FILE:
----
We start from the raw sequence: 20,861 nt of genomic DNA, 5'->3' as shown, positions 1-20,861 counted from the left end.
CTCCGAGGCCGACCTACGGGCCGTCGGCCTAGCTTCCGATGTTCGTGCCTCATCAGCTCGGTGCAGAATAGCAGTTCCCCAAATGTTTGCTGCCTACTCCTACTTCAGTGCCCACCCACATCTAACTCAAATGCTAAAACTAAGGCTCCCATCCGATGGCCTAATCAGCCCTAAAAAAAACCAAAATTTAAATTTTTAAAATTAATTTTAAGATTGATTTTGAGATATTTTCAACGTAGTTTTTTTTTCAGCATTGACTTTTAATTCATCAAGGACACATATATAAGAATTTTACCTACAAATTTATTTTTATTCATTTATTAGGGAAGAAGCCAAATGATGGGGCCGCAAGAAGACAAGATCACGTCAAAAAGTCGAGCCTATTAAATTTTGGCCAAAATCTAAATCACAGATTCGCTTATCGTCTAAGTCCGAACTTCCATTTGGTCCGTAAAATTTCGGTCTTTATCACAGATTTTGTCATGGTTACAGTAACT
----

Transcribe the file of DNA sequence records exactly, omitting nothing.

We start from the raw sequence: 20,861 nt of genomic DNA, 5'->3' as shown, positions 1-20,861 counted from the left end.
CTCCGAGGCCGACCTACGGGCCGTCGGCCTAGCTTCCGATGTTCGTGCCTCATCAGCTCGGTGCAGAATAGCAGTTCCCCAAATGTTTGCTGCCTACTCCTACTTCAGTGCCCACCCACATCTAACTCAAATGCTAAAACTAAGGCTCCCATCCGATGGCCTAATCAGCCCTAAAAAAAACCAAAATTTAAATTTTTAAAATTAATTTTAAGATTGATTTTGAGATATTTTCAACGTAGTTTTTTTTTCAGCATTGACTTTTAATTCATCAAGGACACATATATAAGAATTTTACCTACAAATTTATTTTTATTCATTTATTAGGGAAGAAGCCAAATGATGGGGCCGCAAGAAGACAAGATCACGTCAAAAAGTCGAGCCTATTAAATTTTGGCCAAAATCTAAATCACAGATTCGCTTATCGTCTAAGTCCGAACTTCCATTTGGTCCGTAAAATTTCGGTCTTTATCACAGATTTTGTCATGGTTACAGTAACT